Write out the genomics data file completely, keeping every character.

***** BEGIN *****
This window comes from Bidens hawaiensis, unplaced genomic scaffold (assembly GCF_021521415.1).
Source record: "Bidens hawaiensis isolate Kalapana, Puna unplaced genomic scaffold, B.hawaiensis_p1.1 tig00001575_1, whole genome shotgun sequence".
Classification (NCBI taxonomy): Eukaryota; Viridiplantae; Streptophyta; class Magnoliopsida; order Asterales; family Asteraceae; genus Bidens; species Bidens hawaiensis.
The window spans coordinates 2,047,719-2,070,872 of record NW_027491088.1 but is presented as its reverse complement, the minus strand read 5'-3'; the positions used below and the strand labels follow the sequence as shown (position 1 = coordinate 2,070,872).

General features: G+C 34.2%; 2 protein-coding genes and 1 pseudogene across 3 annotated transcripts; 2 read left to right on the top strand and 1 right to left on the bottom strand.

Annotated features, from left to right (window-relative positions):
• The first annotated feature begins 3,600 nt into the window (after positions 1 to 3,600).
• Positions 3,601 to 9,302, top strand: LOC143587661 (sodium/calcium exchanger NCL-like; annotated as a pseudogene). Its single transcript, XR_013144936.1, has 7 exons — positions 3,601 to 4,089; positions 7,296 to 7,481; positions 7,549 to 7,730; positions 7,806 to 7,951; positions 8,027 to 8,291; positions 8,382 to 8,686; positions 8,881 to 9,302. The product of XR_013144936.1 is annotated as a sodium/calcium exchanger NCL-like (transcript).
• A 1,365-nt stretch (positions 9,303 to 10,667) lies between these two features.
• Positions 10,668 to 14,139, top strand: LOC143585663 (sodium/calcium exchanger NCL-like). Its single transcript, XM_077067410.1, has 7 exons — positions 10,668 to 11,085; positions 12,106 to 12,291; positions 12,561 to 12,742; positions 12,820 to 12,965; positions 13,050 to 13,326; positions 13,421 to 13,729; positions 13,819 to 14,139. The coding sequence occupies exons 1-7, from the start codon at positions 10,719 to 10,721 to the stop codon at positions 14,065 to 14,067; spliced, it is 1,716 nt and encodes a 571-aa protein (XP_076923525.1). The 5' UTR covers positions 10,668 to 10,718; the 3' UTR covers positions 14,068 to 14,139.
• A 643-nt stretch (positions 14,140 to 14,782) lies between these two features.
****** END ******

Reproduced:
This window comes from Bidens hawaiensis, unplaced genomic scaffold (assembly GCF_021521415.1).
Source record: "Bidens hawaiensis isolate Kalapana, Puna unplaced genomic scaffold, B.hawaiensis_p1.1 tig00001575_1, whole genome shotgun sequence".
Classification (NCBI taxonomy): Eukaryota; Viridiplantae; Streptophyta; class Magnoliopsida; order Asterales; family Asteraceae; genus Bidens; species Bidens hawaiensis.
The window spans coordinates 2,047,719-2,070,872 of record NW_027491088.1 but is presented as its reverse complement, the minus strand read 5'-3'; the positions used below and the strand labels follow the sequence as shown (position 1 = coordinate 2,070,872).

General features: G+C 34.2%; 2 protein-coding genes and 1 pseudogene across 3 annotated transcripts; 2 read left to right on the top strand and 1 right to left on the bottom strand.

Annotated features, from left to right (window-relative positions):
• The first annotated feature begins 3,600 nt into the window (after positions 1 to 3,600).
• Positions 3,601 to 9,302, top strand: LOC143587661 (sodium/calcium exchanger NCL-like; annotated as a pseudogene). Its single transcript, XR_013144936.1, has 7 exons — positions 3,601 to 4,089; positions 7,296 to 7,481; positions 7,549 to 7,730; positions 7,806 to 7,951; positions 8,027 to 8,291; positions 8,382 to 8,686; positions 8,881 to 9,302. The product of XR_013144936.1 is annotated as a sodium/calcium exchanger NCL-like (transcript).
• A 1,365-nt stretch (positions 9,303 to 10,667) lies between these two features.
• Positions 10,668 to 14,139, top strand: LOC143585663 (sodium/calcium exchanger NCL-like). Its single transcript, XM_077067410.1, has 7 exons — positions 10,668 to 11,085; positions 12,106 to 12,291; positions 12,561 to 12,742; positions 12,820 to 12,965; positions 13,050 to 13,326; positions 13,421 to 13,729; positions 13,819 to 14,139. The coding sequence occupies exons 1-7, from the start codon at positions 10,719 to 10,721 to the stop codon at positions 14,065 to 14,067; spliced, it is 1,716 nt and encodes a 571-aa protein (XP_076923525.1). The 5' UTR covers positions 10,668 to 10,718; the 3' UTR covers positions 14,068 to 14,139.
• A 643-nt stretch (positions 14,140 to 14,782) lies between these two features.